Bearing a child is one of a family's most beautiful yet stressful moments. And for the one carrying the child, it can take a toll physically, emotionally, and socially. However, it can be much easier to digest when you know what’s coming your way.
The early signs of pregnancy are subtle, but the earlier you’re aware of the pregnancy, the easier it will be for you and your family to prepare for the future.
It’s important to know what to expect when you’re expecting, so let’s look at the early signs and symptoms at the two-week mark.
How Does Ovulation Work?
Before fully understanding pregnancy's signs and symptoms at the two-week mark, it’s first important to understand how pregnancy works.
It’s measured on a 40-week calendar, with the first day beginning at the start of your last menstrual period (typically a 28-day cycle).
Ovulation marks the body’s fertile period in which it can achieve pregnancy. When a person ovulates, the ovaries release an egg that travels into the fallopian tubes.
The egg must meet sperm in the fallopian tubes at an optimal time to conceive a child, and this can be difficult without careful observation of the menstrual cycle.
Ovulation typically occurs between 13 and 20 days after the first day of your last period, or menstrual cycle.
Therefore, pregnancy can occur at the end of week two or the beginning of the third week, depending on your body's ovulation cycle.
So, understanding your ovulation cycle is imperative if you’re trying to get pregnant. Common signs of ovulation include mittelschmerz or ovulation pain that might last for a few moments or longer.
It may also feel like a burning sensation caused by fluid released from the follicle when an egg is released.
Other signs include changes in basal body temperature, tender breasts, bloating, altered consistency of dried saliva, or changes in cervical mucus.
What Are the Signs of Pregnancy at Two Weeks?
If you’ve ever seen the show I Didn’t Know I Was Pregnant, then you already know that some individuals never even experience the signs and symptoms of pregnancy.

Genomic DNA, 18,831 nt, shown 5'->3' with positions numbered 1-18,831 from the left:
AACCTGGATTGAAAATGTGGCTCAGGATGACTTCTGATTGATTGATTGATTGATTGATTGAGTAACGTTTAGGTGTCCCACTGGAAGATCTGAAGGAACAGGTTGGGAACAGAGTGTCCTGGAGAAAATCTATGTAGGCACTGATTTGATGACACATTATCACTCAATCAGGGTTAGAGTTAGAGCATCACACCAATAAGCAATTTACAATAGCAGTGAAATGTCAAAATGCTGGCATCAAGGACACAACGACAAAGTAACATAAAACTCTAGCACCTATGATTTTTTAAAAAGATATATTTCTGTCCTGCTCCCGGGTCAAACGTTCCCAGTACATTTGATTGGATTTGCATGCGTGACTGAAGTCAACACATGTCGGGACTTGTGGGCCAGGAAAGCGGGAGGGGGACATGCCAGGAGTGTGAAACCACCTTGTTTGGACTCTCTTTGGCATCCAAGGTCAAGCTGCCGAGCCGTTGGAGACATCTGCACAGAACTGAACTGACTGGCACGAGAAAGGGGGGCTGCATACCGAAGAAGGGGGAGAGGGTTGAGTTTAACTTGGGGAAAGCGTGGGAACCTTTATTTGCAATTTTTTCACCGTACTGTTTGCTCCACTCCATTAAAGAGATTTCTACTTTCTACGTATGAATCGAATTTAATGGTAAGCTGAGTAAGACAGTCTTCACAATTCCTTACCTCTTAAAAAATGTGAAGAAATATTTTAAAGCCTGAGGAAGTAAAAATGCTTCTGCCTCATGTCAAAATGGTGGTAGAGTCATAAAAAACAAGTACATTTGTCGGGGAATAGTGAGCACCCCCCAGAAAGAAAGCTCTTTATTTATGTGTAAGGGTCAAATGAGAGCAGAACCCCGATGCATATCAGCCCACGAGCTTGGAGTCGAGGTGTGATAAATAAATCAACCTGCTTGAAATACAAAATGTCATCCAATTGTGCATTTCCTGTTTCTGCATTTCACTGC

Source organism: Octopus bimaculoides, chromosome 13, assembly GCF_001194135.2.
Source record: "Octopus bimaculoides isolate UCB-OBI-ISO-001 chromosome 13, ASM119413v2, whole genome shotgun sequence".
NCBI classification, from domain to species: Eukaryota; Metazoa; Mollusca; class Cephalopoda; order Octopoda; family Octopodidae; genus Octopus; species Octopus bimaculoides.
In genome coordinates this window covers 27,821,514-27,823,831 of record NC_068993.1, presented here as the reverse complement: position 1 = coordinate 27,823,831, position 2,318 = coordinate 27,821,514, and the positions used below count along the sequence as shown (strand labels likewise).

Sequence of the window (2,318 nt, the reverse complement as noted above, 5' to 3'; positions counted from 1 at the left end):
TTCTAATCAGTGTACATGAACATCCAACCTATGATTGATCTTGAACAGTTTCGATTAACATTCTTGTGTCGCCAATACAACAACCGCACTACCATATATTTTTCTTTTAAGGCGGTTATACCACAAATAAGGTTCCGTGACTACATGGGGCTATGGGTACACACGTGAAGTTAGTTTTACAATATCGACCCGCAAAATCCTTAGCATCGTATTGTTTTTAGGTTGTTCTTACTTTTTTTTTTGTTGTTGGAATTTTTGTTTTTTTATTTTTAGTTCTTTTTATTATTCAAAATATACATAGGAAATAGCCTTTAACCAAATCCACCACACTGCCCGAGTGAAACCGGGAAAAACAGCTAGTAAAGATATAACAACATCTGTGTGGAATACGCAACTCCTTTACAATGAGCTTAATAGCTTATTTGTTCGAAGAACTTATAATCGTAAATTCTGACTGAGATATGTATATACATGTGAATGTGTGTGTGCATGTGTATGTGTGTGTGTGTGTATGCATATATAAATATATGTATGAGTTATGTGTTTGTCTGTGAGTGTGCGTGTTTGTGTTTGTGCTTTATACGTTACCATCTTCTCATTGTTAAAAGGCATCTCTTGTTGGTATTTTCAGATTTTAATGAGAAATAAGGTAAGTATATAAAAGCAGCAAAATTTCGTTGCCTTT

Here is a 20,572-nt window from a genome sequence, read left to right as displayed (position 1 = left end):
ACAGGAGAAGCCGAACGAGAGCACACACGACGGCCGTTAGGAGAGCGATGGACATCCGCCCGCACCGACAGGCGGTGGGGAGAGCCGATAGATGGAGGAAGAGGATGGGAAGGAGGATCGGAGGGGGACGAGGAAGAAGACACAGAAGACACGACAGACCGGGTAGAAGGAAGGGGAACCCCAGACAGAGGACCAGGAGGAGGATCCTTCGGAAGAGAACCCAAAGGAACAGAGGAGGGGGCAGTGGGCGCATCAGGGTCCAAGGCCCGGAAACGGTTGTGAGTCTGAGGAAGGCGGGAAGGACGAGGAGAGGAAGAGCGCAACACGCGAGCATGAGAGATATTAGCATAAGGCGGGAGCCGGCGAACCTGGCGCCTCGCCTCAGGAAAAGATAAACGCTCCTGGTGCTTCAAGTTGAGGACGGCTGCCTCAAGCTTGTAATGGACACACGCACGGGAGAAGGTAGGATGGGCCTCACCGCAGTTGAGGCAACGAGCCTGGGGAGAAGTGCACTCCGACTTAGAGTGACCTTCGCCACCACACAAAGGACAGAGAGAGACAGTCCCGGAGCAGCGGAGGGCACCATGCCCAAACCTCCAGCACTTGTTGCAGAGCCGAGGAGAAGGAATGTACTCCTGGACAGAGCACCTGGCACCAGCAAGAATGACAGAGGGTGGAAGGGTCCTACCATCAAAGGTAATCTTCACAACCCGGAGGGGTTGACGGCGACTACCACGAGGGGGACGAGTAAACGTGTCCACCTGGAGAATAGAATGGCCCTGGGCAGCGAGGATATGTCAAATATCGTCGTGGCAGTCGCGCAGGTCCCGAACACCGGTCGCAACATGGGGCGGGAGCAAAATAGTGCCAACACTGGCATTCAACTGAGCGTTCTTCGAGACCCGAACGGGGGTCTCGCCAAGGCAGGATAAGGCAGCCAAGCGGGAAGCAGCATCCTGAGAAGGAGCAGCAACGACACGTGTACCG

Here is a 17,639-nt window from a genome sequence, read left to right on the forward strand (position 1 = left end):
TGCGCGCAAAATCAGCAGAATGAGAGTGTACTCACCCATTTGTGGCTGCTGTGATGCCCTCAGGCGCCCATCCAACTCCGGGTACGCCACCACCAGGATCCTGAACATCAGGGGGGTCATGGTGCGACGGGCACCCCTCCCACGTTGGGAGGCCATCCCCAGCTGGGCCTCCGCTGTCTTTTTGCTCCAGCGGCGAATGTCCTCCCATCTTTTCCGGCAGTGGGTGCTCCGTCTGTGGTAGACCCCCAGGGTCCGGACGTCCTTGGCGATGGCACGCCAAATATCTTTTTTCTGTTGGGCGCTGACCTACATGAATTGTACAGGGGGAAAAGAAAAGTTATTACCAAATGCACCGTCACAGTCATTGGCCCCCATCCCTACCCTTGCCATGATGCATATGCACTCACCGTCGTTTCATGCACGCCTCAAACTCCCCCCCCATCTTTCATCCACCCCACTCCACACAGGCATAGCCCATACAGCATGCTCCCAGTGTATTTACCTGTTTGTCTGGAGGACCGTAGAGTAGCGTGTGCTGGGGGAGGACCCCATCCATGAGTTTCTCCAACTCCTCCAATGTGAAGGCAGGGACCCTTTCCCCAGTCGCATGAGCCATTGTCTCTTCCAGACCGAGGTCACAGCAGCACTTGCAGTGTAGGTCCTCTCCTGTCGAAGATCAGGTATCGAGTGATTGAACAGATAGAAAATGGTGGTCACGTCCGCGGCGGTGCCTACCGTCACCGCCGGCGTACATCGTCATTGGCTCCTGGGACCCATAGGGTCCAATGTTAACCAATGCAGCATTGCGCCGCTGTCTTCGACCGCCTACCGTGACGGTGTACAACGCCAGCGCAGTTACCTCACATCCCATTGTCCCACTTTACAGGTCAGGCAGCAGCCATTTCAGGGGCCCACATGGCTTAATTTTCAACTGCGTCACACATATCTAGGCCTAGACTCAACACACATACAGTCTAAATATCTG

While this is rare, keep in mind that everyone experiences conception and childbirth in different ways.
That said, there are a few early pregnancy symptoms to look out for that might alert you that you’re in the first weeks of pregnancy.
The most common sign of childbearing is a missed menstruation cycle. If you’re in childbearing years and a week or more has passed without the start of an expected period, then it might be time to hit up the local drugstore for a home pregnancy test.
A period is the female body shedding or removing the womb's lining. If you’re not pregnant, your body doesn’t need it.
However, if you become pregnant, your body needs this lining and therefore stunts this symptom of menstruation until you’re no longer pregnant.
This symptom can be misleading if you have an irregular period in general. Not to mention, just because you miss a period doesn't mean you’re pregnant.
Hormonal changes run rampant during pregnancy, and you may feel one of the earliest warning signs in the breasts.
Often, early pregnancy can make the breasts feel sensitive and sore. However, as the body adjusts to these hormonal changes, the breast tenderness typically subsides.
There is an increase in the hormones progesterone and human chorionic during early pregnancy.
These chemicals cause the bladder's muscles to relax, making it more difficult to control. This relaxation often spells frequent urination breaks for a pregnant individual.
Bearing a human being inside your body is a lot of hard work, and that’s why one of the most common early signs of pregnancy is increased fatigue.
No one knows what causes drowsiness during the first trimester, but it’s likely due to the rapid change in hormones such as progesterone.
Changes in Mood